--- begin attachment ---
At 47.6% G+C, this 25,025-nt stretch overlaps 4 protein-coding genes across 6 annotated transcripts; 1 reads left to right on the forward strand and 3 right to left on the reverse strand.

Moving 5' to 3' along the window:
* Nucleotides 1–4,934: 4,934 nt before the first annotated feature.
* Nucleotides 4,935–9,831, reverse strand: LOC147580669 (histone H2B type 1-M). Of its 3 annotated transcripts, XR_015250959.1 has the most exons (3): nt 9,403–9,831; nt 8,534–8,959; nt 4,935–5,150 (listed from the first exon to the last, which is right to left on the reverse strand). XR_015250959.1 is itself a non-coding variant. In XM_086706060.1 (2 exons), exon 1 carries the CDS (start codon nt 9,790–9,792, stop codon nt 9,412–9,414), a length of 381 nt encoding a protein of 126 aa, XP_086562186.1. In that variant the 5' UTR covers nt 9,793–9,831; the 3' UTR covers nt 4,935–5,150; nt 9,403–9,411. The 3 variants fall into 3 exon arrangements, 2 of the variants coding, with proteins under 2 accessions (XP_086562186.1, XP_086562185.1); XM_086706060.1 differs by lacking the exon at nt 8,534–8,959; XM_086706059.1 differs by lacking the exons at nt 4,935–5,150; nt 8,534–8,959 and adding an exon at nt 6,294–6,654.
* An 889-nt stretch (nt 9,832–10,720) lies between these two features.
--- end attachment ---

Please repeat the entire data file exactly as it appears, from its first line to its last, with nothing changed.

At 47.6% G+C, this 25,025-nt stretch overlaps 4 protein-coding genes across 6 annotated transcripts; 1 reads left to right on the forward strand and 3 right to left on the reverse strand.

Moving 5' to 3' along the window:
* Nucleotides 1–4,934: 4,934 nt before the first annotated feature.
* Nucleotides 4,935–9,831, reverse strand: LOC147580669 (histone H2B type 1-M). Of its 3 annotated transcripts, XR_015250959.1 has the most exons (3): nt 9,403–9,831; nt 8,534–8,959; nt 4,935–5,150 (listed from the first exon to the last, which is right to left on the reverse strand). XR_015250959.1 is itself a non-coding variant. In XM_086706060.1 (2 exons), exon 1 carries the CDS (start codon nt 9,790–9,792, stop codon nt 9,412–9,414), a length of 381 nt encoding a protein of 126 aa, XP_086562186.1. In that variant the 5' UTR covers nt 9,793–9,831; the 3' UTR covers nt 4,935–5,150; nt 9,403–9,411. The 3 variants fall into 3 exon arrangements, 2 of the variants coding, with proteins under 2 accessions (XP_086562186.1, XP_086562185.1); XM_086706060.1 differs by lacking the exon at nt 8,534–8,959; XM_086706059.1 differs by lacking the exons at nt 4,935–5,150; nt 8,534–8,959 and adding an exon at nt 6,294–6,654.
* An 889-nt stretch (nt 9,832–10,720) lies between these two features.